Pie Face, an 81-unit bakery-café chain based in Sydney, Australia, has signed a licensing agreement with Foodmark, a division of Dubai-based Landmark Hospitality, making the Middle Eastern company the master franchisor of the restaurant concept in the Persian Gulf countries of the United Arab Emirates, Qatar, Bahrain, Kuwait and Saudi Arabia.
The deal, signed on Oct. 3 and brokered by Kuwait-based Univest Consultancy Group, includes a commitment to open at least 100 restaurants in the five countries over the next seven years, starting in the UAE city of Dubai, Pie face chief executive Wayne Homschek said.
“We’re very excited,” said Homschek, who co-founded the chain that specializes in savory pies in Sydney in 2003. He opened the first non-Australian unit in New York City early last year. Since then, he has garnered a $15 million investment from Las Vegas hotel developer Steve Wynn, chairman and chief executive of Wynn Resorts Ltd., who bought 43 percent of the issued and outstanding shares of Pie Face USA’s common stock in a private placement.
Pie Face USA now operates seven locations in New York City, with the eighth slated to open later this month, supplied by a commissary the company built in Brooklyn, N.Y.
Pie Face also recently entered the New Zealand market with master franchisors Julian Field and Jared Palmer, who opened their first store in Auckland on Sept. 1, 2013, with plans to open 62 Pie Face restaurants over the next 10 years.
Under both the New Zealand and Gulf area agreements, the franchisors will build regional commissaries to supply the stores. However, Homschek said the New Zealand licensees plan to sub-franchise restaurants across that country, while Foodmark will develop and run the Gulf region restaurants themselves.
In Australia, parent company Pie Face Pty. Ltd. operates 15 restaurants and franchises another 60, whose operators purchase the pies from commissaries owned and operated by the parent company.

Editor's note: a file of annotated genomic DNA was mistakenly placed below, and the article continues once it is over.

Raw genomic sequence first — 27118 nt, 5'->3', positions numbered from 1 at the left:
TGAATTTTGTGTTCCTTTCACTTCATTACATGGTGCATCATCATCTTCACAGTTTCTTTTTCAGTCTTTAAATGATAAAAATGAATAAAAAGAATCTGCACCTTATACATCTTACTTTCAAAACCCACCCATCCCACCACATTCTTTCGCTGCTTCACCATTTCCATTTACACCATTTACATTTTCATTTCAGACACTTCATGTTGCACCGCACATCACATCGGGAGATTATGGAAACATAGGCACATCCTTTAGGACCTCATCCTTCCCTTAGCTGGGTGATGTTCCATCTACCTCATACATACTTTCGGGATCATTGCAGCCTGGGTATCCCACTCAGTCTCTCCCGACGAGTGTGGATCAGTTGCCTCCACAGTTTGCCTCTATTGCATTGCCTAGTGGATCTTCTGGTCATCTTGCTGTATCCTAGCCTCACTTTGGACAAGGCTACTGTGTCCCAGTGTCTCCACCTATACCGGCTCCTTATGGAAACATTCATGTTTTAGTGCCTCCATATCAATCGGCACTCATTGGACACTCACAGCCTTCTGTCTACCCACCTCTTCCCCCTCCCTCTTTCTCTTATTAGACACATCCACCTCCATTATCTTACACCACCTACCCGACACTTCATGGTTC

“Landmark are one of the leading retailers in the Middle East, if not the biggest,” said Homschek, noting that Foodmark is the smallest of its four divisions.
Running that division is Kieran Mallon, who previously worked for Alshaya, which brought, , P.F. Chang’s, Pinkberry, Pot Belly, , Shake Shack and other foodservice brands to the Gulf region.
“Upon meeting, Landmark Hospitality got a perspective on the Pie Face brand, the quality of the products and the dynamism of the Pie Face team, which eventually led to the partnership,” Mallon said in an e-mail.
Khaled El-Marsafy, the New York-based vice chairman of Univest, said Foodmark, which also operates Max Chicken, Carluccio’s, Mango Tree, Chi’Zen franchises in the Gulf, as well as its own Zafran Indian casual dining restaurant, has committed to making Pie Face its growth vehicle. “That’s what they want to penetrate the market with and what they want to be known as,” he said.
He added that he thought the chain would appeal to Millennials in the Gulf, who would appreciate the chain’s grab-and-go model.
El-Marsafy said he thought savory pies had an appeal in the region, too. “We’re a bread society. … Stuffed pastry is part of our culture,” he said, adding that he believed Pie Face could do for the bakery-café segment in the Gulf what Starbucks did for coffee and tea shops and what Pinkberry did for ice cream shops: elevate them to an “international brand” that would make them attractive to families.
“The Pie Face range of sweet and savory pies will be very popular in the Middle East, which has a history of enjoying local baked goods,” Mallon agreed.
El-Marsafy also said that Pie Face’s high-quality coffee would also appeal to customers, but while there is a lot of competition in the coffee segment, he thought Pie Face could distinguish itself with food and then also benefit through incremental coffee sales.
Homschek said he has also signed a memorandum of understanding with an Indonesian group to open Pie Face restaurants in that country. He said he also has an “active dialogue” with a Japanese company and has had initial discussions with companies in China.
He added that he has had a representative in India for the past six months who has narrowed down the number of potential franchisees. “Shortly we’ll probably have some one-on-one negotiations [in India],” he said.